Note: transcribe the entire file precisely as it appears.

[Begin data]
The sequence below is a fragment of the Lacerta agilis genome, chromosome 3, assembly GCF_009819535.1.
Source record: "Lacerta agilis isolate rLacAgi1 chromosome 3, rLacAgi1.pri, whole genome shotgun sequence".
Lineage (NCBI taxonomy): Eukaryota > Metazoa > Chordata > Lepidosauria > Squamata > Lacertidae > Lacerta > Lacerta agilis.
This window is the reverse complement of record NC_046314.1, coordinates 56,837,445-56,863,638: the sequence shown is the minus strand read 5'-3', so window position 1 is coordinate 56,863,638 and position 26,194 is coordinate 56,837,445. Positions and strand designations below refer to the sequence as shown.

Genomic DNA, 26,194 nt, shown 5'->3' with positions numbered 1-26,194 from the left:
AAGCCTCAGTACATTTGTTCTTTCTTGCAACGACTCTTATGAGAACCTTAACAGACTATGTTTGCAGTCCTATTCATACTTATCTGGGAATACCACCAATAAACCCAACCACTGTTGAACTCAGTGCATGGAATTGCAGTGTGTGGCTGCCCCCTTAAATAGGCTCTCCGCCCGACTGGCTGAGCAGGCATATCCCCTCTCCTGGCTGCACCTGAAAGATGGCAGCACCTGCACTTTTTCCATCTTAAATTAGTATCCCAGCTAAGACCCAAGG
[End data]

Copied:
The sequence below is a fragment of the Lacerta agilis genome, chromosome 3, assembly GCF_009819535.1.
Source record: "Lacerta agilis isolate rLacAgi1 chromosome 3, rLacAgi1.pri, whole genome shotgun sequence".
Lineage (NCBI taxonomy): Eukaryota > Metazoa > Chordata > Lepidosauria > Squamata > Lacertidae > Lacerta > Lacerta agilis.
This window is the reverse complement of record NC_046314.1, coordinates 56,837,445-56,863,638: the sequence shown is the minus strand read 5'-3', so window position 1 is coordinate 56,863,638 and position 26,194 is coordinate 56,837,445. Positions and strand designations below refer to the sequence as shown.

Genomic DNA, 26,194 nt, shown 5'->3' with positions numbered 1-26,194 from the left:
AAGCCTCAGTACATTTGTTCTTTCTTGCAACGACTCTTATGAGAACCTTAACAGACTATGTTTGCAGTCCTATTCATACTTATCTGGGAATACCACCAATAAACCCAACCACTGTTGAACTCAGTGCATGGAATTGCAGTGTGTGGCTGCCCCCTTAAATAGGCTCTCCGCCCGACTGGCTGAGCAGGCATATCCCCTCTCCTGGCTGCACCTGAAAGATGGCAGCACCTGCACTTTTTCCATCTTAAATTAGTATCCCAGCTAAGACCCAAGG